Why do we go to “John Wick” movies? Taking the critical, fan and box office success of the first two entries into consideration, it’s because of the masterfully choreographed fights, the gunplay, the otherworldly atmosphere, the dark humor, and dog-loving, martial arts-practicing, black suit-wearing, heartbroken Keanu Reeves. Well, OK, for his character, the former best assassin in the world, John Wick.
All of that is again on display in the third film of the trilogy, “John Wick: Chapter 3 - Parabellum” (the Latin phrase meaning “prepare for war”). But along with it are direct references to the previous films, hints about some of Wick’s past, revelations regarding characters we’ve come to wonder about, new characters - none of whom you would want to cross - bigger, crazier stuntwork, and some educational information with which you could liven up any cocktail party.
There will no doubt be a few fans with a few negative remarks, but their complaints won’t have much to stand on. Let’s go with those first.
Discrepancies: This film picks up a few minutes after “Chapter 2” ends. Wick and his nameless dog were running through Central Park at 5 p.m. on a sunny day that’s turning to dusk, with Wick knowing he has exactly one hour before an open contract on his life goes into effect. “Chapter 3” opens at 5:10, and it’s pitch dark and pouring. I didn’t care.
Borrowing from other films: Wick rides a horse through the New York streets. Arnold Schwarzenegger rode a horse through a Los Angeles hotel in “True Lies.” Wick uses a horse as a weapon. The Three Stooges used a mule as a weapon, in a similar manner, in “Grips, Grunts and Groans.” I consider those to be homages.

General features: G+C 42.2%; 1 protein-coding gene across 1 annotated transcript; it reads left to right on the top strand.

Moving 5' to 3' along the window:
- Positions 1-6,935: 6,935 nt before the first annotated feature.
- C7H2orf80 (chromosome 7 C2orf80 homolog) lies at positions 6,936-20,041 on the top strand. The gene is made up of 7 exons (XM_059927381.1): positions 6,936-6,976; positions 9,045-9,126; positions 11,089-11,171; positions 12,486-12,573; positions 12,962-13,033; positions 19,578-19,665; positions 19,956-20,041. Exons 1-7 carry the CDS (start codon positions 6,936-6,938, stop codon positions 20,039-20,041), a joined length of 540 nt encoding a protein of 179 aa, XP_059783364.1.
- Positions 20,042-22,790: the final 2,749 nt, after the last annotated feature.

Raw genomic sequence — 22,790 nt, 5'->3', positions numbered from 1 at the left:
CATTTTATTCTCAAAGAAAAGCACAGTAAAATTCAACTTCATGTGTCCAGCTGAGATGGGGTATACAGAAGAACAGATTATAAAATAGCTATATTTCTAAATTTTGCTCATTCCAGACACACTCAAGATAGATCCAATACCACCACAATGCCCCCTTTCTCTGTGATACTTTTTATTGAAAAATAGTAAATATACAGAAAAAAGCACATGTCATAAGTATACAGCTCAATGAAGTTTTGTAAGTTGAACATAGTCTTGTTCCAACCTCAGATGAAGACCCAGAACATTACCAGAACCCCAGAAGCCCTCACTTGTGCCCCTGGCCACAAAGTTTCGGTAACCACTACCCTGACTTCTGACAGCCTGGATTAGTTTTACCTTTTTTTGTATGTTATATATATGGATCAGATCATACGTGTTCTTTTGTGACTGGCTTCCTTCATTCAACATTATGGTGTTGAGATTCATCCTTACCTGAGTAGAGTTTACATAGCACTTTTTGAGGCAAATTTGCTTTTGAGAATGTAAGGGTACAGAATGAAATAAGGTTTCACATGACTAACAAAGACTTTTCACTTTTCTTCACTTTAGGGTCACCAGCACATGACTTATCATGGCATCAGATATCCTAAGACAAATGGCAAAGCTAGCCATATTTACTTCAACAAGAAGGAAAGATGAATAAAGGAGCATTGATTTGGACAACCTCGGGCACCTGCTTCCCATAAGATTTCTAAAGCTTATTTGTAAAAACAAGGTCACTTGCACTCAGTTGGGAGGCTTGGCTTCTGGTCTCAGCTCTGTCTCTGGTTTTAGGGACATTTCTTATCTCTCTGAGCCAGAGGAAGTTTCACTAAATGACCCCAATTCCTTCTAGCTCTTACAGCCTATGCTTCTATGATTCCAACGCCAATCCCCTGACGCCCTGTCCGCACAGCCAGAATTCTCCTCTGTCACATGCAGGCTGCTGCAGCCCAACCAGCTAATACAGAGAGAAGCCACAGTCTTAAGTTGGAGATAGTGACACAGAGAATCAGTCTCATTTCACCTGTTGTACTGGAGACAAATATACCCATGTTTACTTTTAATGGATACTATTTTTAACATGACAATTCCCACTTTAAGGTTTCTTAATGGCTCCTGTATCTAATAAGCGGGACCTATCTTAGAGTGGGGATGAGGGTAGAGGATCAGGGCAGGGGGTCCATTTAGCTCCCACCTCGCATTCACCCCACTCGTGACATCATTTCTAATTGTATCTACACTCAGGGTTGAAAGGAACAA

Now, on to what fans will love about this film.
We learn that Wick had been retired for five years before regretfully coming back into the organizational fold. We get to see a more darkly comic side of Continental Hotel manager Winston (Ian McShane). We find out just what the mysterious concierge Charon (Lance Reddick) is capable of, especially when he has an enormous gun and plenty of ammo in his possession. Once the open contract goes into effect, it becomes a chase film, with a soundtrack that combines glorious Vivaldi music with a pounding Tyler Bates/Joel J. Richard score. There’s a new villainess; just call her The Adjudicator (Asia Kate Dillon). If you look up her title in the dictionary, that will be part of the film’s educational offerings, as you probably don’t know what that word means. While you’re at it, also look up “deconsecrate,” as it’s a word she likes to toss about, and the noun “parlay,” which other characters use.
As in previous Wick films, Wick gets hit by a car or two, someone eventually says, “Be seeing you,” the Bowery King (Lawrence Fishburne) has a prominent role, and the fights ... ahh, the fights. Fists and feet are flying on the floors of a small museum - a knife museum, no less - that has innumerable glass cases containing uncountable objects on display, all used to impressive effect. There’s a martial arts master of an adversary named Zero (Mark Dacascos), with minions of his ninja students, all after a certain guy in a black suit, all potentially lethal. (It’s during one of their spectacular fights that you have to wonder what the budget for smashing glass was on this film.) There’s a mysterious woman called The Director (Anjelica Huston), who knows Wick, and a mysterious woman named Sofia (Halle Berry) who not only knows Wick, but can match his every martial arts and armament move. Bonus: She has a couple of very well-trained Belgian Malinois dogs, and in Wick world, dogs make even better weapons than horses.
Within all of the outstanding and outlandish elements of the film, the main plotline asks if there’s a way out of this jam for John Wick, if it’s possible to call off the contract on his life. That won’t be answered here. But that’s fine, because there’s no way this thing is going to end as just a trilogy.
Ed Symkus writes about movies for More Content Now. He can be reached at email@example.com.
“John Wick: Chapter 3 - Parabellum”
Written by Derek Kolstad, Shay Hatten, Chris Collins, Marc Abrams; directed by Chad Stahelski
With Keanu Reeves, Ian McShane, Laurence Fishburne, Lance Reddick, Mark Dacascos